Here in Australia the truth is that it’s not viable for most of Australia. But we, in spite of the fact that we have a relatively small population across our vast continent, that population is concentrated in the Brisbane to Melbourne via Sydney and Canberra corridor. Therefore, down that corridor is absolutely viable and it should be a project that is advanced.
REPORTER: Would a big project like that be a good legacy for the Prime Minister?
ALBANESE: Malcolm Turnbull needs some sort of legacy, because what Australians are asking themselves is what is the purpose of Malcolm Turnbull’s Government? He said he believed in climate change for so long and he’s now out there advancing coal as the solution somehow to climate change. I think that Australians are about to get a reminder of the impact of warming over the next few days. He said he believed in marriage equality, but he’s walked away from that and won’t even support members of the Coalition having a conscience vote, even though they say in the next breath that they have a conscience vote on every issue.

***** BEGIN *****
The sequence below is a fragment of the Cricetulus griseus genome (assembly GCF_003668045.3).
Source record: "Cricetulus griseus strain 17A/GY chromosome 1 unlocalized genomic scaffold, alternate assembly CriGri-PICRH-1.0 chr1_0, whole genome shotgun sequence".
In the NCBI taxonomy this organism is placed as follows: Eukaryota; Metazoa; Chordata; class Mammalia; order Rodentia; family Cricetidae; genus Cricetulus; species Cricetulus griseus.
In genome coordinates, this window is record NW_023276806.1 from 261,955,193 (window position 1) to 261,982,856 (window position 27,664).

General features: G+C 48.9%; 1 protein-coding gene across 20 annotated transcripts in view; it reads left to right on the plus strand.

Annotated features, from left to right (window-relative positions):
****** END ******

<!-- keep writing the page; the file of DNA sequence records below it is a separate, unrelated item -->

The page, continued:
He said he supports public transport. What Malcolm Turnbull has done is take selfies on public transport. We want him to fund public transport investment. So High Speed Rail is something that the Government cut. We had $54 million in the budget for the authority in 2013. That is funding that was cut by the incoming Government. We need to progress this project. It has the support of Australians, it has the support of serious economists, it has the support of the business community and we should get on with doing it. Thank you.